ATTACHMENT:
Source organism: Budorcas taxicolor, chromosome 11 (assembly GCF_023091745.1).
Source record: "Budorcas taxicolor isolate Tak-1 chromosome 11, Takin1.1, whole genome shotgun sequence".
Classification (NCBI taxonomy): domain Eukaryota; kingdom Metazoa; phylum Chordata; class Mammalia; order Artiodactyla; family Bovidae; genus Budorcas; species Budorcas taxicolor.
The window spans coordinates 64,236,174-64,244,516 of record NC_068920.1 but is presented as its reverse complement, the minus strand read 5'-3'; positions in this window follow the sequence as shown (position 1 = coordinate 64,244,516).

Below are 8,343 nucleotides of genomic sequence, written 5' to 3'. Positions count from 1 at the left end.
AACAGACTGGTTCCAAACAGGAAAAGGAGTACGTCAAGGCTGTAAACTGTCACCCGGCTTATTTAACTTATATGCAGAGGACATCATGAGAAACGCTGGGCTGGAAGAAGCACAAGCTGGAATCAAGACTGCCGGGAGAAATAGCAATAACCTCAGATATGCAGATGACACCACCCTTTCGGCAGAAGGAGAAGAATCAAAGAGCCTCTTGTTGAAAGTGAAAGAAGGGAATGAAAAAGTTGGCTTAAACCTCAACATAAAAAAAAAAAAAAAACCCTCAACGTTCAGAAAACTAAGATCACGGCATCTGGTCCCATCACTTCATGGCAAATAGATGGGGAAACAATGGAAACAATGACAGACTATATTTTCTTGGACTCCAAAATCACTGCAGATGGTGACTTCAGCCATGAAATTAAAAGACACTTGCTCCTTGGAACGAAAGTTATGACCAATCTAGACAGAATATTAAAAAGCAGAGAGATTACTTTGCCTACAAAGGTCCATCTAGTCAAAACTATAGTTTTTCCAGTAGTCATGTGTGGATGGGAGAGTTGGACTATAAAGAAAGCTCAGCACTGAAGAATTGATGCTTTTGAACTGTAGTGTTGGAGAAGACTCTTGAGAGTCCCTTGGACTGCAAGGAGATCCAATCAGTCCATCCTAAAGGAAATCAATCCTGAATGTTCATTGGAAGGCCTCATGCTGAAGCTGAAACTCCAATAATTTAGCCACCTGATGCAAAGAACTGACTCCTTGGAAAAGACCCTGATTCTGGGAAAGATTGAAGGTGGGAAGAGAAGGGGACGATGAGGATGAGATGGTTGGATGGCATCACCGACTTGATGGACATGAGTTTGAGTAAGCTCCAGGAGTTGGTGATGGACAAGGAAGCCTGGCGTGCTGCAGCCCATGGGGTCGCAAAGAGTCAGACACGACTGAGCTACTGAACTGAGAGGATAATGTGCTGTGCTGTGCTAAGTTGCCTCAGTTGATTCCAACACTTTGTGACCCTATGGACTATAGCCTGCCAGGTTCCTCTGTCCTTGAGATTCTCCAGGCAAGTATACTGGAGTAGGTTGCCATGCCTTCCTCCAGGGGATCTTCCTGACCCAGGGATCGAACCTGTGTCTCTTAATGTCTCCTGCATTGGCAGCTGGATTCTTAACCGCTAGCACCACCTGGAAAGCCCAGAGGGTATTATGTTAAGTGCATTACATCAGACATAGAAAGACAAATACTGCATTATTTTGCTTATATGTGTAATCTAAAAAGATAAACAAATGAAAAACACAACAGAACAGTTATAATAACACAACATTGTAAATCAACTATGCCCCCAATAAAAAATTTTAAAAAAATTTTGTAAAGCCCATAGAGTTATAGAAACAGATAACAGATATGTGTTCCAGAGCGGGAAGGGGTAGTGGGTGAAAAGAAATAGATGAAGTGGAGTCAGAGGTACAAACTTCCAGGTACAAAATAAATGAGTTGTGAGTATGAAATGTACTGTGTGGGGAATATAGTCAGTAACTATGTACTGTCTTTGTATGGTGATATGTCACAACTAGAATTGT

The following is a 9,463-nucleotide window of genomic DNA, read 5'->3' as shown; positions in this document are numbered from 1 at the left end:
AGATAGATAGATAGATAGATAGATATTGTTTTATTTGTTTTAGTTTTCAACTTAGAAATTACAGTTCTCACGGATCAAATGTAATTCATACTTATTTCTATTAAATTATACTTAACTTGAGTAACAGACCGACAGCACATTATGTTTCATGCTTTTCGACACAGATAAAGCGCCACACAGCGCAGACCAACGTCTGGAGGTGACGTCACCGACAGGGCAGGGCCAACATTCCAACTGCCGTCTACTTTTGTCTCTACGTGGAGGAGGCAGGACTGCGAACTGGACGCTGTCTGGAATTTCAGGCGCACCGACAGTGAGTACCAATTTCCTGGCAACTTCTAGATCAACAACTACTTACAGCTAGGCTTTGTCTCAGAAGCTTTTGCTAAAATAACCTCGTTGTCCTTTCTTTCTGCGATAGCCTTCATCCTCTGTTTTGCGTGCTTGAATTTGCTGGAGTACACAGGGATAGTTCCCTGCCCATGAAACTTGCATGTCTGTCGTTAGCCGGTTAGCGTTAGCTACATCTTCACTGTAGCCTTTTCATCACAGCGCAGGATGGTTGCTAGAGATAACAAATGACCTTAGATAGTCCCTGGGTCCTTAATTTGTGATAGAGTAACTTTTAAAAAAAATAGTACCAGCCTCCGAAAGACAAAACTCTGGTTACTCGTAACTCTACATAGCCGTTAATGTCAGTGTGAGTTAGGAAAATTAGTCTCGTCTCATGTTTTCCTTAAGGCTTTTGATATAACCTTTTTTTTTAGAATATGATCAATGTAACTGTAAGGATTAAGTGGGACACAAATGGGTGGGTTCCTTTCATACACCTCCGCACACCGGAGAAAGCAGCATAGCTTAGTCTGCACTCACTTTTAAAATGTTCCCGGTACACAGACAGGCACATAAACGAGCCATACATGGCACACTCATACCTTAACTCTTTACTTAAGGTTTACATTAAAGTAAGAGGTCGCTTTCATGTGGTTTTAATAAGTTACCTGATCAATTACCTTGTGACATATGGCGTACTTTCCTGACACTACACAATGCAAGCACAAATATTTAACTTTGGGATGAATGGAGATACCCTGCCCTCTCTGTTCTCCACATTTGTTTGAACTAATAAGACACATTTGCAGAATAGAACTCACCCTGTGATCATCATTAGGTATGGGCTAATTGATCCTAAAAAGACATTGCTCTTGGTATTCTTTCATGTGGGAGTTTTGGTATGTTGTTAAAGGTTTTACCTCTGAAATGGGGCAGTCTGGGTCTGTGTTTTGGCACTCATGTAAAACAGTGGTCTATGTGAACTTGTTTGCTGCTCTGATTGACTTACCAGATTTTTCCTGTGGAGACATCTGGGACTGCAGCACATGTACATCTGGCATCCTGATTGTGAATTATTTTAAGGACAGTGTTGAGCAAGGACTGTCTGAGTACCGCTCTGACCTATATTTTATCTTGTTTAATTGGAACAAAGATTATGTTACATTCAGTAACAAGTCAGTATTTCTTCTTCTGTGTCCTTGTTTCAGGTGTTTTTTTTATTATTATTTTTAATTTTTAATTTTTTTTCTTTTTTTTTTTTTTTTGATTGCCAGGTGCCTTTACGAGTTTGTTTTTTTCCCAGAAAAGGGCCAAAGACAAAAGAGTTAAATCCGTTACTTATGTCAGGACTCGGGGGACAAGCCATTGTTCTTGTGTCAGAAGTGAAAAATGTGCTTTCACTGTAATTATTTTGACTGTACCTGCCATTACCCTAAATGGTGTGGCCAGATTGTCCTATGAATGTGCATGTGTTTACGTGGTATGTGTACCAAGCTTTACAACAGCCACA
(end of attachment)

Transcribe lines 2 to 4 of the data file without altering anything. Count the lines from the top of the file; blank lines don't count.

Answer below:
Source record: "Budorcas taxicolor isolate Tak-1 chromosome 11, Takin1.1, whole genome shotgun sequence".
Classification (NCBI taxonomy): domain Eukaryota; kingdom Metazoa; phylum Chordata; class Mammalia; order Artiodactyla; family Bovidae; genus Budorcas; species Budorcas taxicolor.
The window spans coordinates 64,236,174-64,244,516 of record NC_068920.1 but is presented as its reverse complement, the minus strand read 5'-3'; positions in this window follow the sequence as shown (position 1 = coordinate 64,244,516).